Myanmar President Approves Consumer Protection Law

Burma President Approves Consumer Protection Law

Myanmar, Burma, consumer, protection, food safety, law, parliament,

A wholesaler sells fish paste in Rangoon’s Lanmadaw Township. (Photo: JPaing / The Irrawaddy)

RANGOON — Burma President Thein Sein has approved the country’s first Consumer Protection Law, which it is hoped will address widespread concerns about unsafe ingredients in food and beverage products on sale in Burma.

State media said Monday that the law, which was submitted in September and finally passed by the Union Parliament on Friday, had been signed off by the president.

The law, which includes 12 chapters and 31 sections, covers the rights and responsibilities of both consumers and manufacturers, and lists prohibitions for manufacturers. It sets out how a Committee for Consumer Protection will function, and describes a dispute resolution and sanctions regime.

In the absence of any law up to now protecting consumers, there have been public fears about the safety of foodstuffs in Burma. A nongovernmental Consumer Protection Association (CPA) has conducted its own testing on products, and claims to have identified poor quality imported palm oil, fish paste with high urea content and a potentially dangerous fungus in locally made potato chips and soft drinks.

The government’s Ministry of Health has a Food and Drug Administration, but the poorly resourced agency has struggled to keep watch over the large number of local and imported good on sale in Burma.

Ba Oak Khine, chairman of the Rangoon-based CPA, told The Irrawaddy that it was a positive that the law had been passed, but said he was concerned about how it would be enforced.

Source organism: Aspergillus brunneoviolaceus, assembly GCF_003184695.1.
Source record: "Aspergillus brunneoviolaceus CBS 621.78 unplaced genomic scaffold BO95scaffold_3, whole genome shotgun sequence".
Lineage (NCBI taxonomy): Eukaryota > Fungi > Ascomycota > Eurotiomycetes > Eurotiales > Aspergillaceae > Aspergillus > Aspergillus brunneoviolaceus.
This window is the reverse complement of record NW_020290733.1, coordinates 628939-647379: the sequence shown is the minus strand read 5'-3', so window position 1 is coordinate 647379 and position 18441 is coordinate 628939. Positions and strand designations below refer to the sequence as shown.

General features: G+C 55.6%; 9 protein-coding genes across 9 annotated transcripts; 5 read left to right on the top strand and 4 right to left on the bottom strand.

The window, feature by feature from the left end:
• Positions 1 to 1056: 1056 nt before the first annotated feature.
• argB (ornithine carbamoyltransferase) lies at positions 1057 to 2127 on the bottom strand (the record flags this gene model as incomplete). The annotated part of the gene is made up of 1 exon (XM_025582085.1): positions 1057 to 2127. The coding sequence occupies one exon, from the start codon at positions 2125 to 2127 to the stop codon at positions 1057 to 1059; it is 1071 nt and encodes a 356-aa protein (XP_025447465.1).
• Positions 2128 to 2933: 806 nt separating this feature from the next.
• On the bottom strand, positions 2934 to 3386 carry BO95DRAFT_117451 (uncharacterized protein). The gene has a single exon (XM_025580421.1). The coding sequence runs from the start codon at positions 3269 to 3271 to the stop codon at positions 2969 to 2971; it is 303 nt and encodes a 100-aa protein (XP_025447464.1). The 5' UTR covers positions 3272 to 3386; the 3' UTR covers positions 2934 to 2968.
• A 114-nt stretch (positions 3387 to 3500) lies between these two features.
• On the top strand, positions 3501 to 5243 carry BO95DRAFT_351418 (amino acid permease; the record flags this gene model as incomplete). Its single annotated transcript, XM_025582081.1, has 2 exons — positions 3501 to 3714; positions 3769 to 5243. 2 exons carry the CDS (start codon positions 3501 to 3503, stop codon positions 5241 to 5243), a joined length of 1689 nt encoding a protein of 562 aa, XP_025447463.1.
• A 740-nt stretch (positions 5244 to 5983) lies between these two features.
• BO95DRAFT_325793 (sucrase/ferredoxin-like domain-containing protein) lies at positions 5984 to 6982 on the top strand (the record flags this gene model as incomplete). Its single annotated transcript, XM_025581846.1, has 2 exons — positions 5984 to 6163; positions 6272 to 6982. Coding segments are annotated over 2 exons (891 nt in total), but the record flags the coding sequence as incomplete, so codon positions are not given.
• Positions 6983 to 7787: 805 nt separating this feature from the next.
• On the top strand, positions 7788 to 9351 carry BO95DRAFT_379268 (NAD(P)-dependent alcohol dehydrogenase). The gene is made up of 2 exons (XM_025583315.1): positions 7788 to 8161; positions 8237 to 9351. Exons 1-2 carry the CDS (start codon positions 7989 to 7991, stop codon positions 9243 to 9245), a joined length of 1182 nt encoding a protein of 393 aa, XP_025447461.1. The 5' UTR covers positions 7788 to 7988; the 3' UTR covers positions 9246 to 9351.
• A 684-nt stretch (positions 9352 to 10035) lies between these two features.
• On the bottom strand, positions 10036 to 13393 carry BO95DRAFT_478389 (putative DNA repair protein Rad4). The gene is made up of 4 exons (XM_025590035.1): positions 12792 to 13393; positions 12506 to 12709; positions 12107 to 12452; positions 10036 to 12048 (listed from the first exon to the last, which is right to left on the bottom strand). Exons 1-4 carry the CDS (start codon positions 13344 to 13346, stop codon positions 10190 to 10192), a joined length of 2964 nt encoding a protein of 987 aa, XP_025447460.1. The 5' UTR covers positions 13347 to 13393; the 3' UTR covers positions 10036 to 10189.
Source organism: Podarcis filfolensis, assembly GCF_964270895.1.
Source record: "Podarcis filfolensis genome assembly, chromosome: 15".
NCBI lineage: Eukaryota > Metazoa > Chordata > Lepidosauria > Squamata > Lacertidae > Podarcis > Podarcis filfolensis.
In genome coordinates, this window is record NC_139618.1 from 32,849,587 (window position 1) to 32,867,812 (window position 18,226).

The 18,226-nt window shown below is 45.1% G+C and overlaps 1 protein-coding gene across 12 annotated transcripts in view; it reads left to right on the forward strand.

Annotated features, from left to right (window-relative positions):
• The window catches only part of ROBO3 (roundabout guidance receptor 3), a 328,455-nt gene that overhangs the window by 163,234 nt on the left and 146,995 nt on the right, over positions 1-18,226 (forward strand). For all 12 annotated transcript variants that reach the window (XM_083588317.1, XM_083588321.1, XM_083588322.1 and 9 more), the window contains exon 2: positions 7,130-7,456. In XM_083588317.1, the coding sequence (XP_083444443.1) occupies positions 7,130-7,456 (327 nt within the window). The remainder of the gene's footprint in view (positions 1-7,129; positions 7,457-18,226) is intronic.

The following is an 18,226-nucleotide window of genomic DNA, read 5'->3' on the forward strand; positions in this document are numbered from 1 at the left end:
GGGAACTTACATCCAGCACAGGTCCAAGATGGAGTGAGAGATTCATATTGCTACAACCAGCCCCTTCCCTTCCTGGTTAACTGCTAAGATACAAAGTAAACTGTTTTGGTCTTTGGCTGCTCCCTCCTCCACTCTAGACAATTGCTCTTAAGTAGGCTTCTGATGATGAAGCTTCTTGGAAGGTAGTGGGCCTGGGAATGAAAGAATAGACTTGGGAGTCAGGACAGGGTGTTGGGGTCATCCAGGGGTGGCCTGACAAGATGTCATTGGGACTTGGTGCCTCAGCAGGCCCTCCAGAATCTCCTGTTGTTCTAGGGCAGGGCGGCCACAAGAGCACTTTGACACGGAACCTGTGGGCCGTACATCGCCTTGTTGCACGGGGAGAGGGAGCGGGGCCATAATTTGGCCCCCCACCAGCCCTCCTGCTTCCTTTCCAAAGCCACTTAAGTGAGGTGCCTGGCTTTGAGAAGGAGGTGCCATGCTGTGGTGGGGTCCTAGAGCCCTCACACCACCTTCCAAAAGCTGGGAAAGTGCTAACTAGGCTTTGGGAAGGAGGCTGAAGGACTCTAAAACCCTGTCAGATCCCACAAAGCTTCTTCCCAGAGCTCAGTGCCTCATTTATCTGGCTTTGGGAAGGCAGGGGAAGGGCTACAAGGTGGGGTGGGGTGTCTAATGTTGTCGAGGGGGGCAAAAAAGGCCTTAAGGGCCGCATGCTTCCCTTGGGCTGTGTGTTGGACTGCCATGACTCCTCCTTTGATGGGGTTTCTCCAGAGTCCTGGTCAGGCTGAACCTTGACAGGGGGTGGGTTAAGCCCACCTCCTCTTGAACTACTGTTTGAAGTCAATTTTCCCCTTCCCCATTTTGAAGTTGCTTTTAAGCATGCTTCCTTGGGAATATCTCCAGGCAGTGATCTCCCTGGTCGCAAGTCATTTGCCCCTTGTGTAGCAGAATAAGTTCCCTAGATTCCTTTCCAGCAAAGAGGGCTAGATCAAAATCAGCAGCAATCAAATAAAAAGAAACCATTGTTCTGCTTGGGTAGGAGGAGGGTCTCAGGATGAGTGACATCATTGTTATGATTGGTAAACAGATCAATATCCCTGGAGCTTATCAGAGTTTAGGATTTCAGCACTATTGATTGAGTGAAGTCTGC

“The Consumer Protection Law has been approved by the President now, so it’s better than nothing,” he said. “The government has been approved many laws in recent years, but we need better law enforcement rather than just approving many laws. We want the government to take action seriously about consumer protection issues.”

Ba Oak Khine said he was particularly concerned about products imported to Burma from China. There, he said, manufacturers may not be subject to stringent food safety standards, and therefore dangerous products could be making onto Burmese shelves.

The new law states that the Committee for Consumer Protection will include the Minister of Commerce, senior representatives of other relevant ministries, representatives of civil society and experts.

“If the government invites us to work with them for consumer protection affairs, we’re ready to work with them,” said Ba Oak Khine, adding that the government had not yet contacted his organization about sitting on the committee.

According to the law, consumers have a right to expect safe products from manufacturers, and can complain to the committee if they are not satisfied with a product. It also says consumers must not publicize concerns about a product without first having good evidence to back up their concerns, including on social media.

The law includes punishments of up to three years in jail and fines of up to 5 million kyat for manufacturers who distribute unsafe products.

Dr. Nyo Nyo Thin, a member of the Rangoon Regional Parliament, said consumers in Burma were worse off than other regional countries in terms of protections.

“With products and services here, we have no rights. We can’t compare the consumer protection situation with neighboring countries. But the law has been approved now, so it may gradually get better soon,” she said.

“But the law enforcement is more essential in Burma. Punishments should be serious for manufacturers who break the law. Even in China, the maximum sentence for [breaching] consumer protection rules is a life sentence. Here, the punishment is still really weak.”


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